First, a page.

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Phishing FAQs

Last Updated:  11/18/11 7:27:47 PM 8373-8193-4465

What is phishing?

Phishing is an online scam used to fraudulently collect your personal information, such as passwords or bank account and credit card numbers. Some email messages you receive may look and seem legitimate but should actually be avoided, deleted, and reported.

What does phishing look like?

Email that asks for your personal or financial information may be a phishing scam. Scammers can send email that appears to be sent by a legitimate bank or business - or ASU - asking you to call a phone number or click a link to update an account, access a “refund" or verify your contact information. They often make false but alarming statements to excite people into responding without double-checking the message. A scammer might say, for instance, that an important service such as email or banking will be stopped unless the recipient responds immediately.

Examples of phishing techniques:

Example of Phishing Techniques

Why can’t ASU stop these messages?

ASU does stop nearly 14 million spam, phishing, and virus-related email messages per day. However, the technology used to send spam and phishing emails is constantly changing. While blocking these messages helps, unfortunately there’s no substitute for all of us also being vigilant to avoid being fooled by those messages that do get through.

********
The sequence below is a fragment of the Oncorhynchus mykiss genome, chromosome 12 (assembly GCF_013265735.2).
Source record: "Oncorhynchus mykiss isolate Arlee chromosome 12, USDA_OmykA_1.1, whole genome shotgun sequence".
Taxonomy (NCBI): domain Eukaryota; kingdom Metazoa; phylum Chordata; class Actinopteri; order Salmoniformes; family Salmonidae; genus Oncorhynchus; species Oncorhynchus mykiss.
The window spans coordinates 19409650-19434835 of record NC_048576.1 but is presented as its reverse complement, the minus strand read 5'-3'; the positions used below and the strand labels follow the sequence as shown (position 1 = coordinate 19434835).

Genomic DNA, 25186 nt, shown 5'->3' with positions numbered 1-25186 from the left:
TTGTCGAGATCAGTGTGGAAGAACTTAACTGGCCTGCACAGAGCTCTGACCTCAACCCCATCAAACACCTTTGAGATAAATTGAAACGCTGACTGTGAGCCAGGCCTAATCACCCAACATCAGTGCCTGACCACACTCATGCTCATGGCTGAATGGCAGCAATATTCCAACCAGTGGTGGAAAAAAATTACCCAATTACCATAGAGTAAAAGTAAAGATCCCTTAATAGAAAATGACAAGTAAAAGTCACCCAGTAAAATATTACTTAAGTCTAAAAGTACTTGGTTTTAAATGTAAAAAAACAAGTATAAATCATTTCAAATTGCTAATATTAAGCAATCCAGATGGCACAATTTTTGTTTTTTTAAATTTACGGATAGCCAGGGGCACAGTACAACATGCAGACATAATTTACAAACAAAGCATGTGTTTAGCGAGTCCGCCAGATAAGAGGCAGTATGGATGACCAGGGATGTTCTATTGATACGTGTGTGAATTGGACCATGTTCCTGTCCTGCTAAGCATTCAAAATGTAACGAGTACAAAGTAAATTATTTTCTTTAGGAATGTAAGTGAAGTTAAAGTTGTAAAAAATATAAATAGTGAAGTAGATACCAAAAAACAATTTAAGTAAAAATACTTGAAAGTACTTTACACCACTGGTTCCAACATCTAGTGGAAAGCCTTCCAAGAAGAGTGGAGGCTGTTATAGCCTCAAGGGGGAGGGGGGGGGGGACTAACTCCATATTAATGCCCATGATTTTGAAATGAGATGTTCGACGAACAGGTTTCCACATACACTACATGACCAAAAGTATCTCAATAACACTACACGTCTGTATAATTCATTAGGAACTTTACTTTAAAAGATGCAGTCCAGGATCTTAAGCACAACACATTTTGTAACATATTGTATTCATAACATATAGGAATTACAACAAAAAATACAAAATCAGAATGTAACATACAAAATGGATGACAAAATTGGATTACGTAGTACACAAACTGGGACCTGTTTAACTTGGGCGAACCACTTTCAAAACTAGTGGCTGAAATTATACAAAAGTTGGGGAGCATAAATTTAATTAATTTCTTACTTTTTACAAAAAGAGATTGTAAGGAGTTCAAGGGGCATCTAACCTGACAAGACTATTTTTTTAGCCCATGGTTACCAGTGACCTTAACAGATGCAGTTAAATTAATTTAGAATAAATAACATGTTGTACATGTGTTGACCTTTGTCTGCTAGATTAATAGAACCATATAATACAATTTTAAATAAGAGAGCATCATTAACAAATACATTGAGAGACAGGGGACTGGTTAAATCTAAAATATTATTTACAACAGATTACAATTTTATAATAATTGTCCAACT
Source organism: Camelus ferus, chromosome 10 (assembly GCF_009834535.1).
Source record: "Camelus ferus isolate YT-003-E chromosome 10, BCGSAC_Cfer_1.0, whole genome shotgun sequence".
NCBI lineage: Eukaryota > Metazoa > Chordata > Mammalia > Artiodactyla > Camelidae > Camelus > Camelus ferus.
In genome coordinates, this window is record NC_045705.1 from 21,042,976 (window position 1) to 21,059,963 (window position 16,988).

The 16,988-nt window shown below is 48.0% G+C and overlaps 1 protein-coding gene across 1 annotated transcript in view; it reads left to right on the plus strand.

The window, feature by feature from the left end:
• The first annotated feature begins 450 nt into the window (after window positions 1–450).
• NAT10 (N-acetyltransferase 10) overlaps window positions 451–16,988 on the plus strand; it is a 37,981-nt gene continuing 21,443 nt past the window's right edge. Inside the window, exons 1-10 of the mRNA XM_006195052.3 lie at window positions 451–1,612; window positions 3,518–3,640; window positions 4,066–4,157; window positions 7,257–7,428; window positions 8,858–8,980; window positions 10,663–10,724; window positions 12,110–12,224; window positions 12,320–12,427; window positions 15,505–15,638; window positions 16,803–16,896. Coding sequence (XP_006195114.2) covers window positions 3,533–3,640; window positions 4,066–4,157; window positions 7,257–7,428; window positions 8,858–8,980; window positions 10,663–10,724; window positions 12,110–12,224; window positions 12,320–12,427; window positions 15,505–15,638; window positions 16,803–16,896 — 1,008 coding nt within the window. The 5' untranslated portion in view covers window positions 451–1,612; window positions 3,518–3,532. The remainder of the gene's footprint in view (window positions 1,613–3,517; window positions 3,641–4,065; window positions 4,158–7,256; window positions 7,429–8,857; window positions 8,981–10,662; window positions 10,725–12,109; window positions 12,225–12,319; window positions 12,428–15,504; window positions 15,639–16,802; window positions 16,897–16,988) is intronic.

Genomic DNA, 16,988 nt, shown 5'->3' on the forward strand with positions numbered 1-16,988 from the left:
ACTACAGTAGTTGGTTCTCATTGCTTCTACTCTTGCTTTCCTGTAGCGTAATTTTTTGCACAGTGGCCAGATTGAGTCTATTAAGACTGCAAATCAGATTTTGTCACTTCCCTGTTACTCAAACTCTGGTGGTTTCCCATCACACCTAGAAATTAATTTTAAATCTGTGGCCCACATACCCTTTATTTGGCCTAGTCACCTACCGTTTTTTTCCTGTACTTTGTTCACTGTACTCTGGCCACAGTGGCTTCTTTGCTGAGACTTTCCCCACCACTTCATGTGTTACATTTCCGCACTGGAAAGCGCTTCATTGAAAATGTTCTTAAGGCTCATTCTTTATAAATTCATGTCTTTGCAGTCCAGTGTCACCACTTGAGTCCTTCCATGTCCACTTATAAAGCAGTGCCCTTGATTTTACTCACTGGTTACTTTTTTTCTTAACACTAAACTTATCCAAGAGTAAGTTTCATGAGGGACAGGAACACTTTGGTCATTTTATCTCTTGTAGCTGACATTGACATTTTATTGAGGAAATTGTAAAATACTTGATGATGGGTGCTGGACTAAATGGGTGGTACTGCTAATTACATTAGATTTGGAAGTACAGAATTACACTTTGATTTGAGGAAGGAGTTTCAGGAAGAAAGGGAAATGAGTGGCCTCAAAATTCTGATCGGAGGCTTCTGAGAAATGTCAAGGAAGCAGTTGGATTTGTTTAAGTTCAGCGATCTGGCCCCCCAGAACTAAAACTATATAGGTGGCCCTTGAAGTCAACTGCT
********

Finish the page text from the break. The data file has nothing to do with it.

What can I do to avoid phishing scams?

There are some easy steps you can follow to avoid phishing scams, including:

  • Don’t use email to send your personal and financial information
  • Don’t reply to email or pop-up messages that ask for your personal or financial information
  • Don’t click on links or cut-n-paste a link from an unfamiliar message into your browser. Phishers can make a link look like it will take you to one place but actually sends you to a different site.
  • Review credit card and bank account statements as soon as you receive them to check for unauthorized charges.
  • Be cautious about opening email attachments or downloading email files, regardless of who sent them to you
  • Use firewalls and anti-virus and anti-spyware software, updating them all regularly

What should I do if I receive phishing spam?

What should I do if I have been scammed by a phisher?

If you’ve been scammed, contact the financial institution affected immediately and visit the Federal Trade Commission’s Identity Theft Web site to find out more about how to protect yourself.

Where can I get more information?

For more information about phishing and how to stop it, visit these Web sites:


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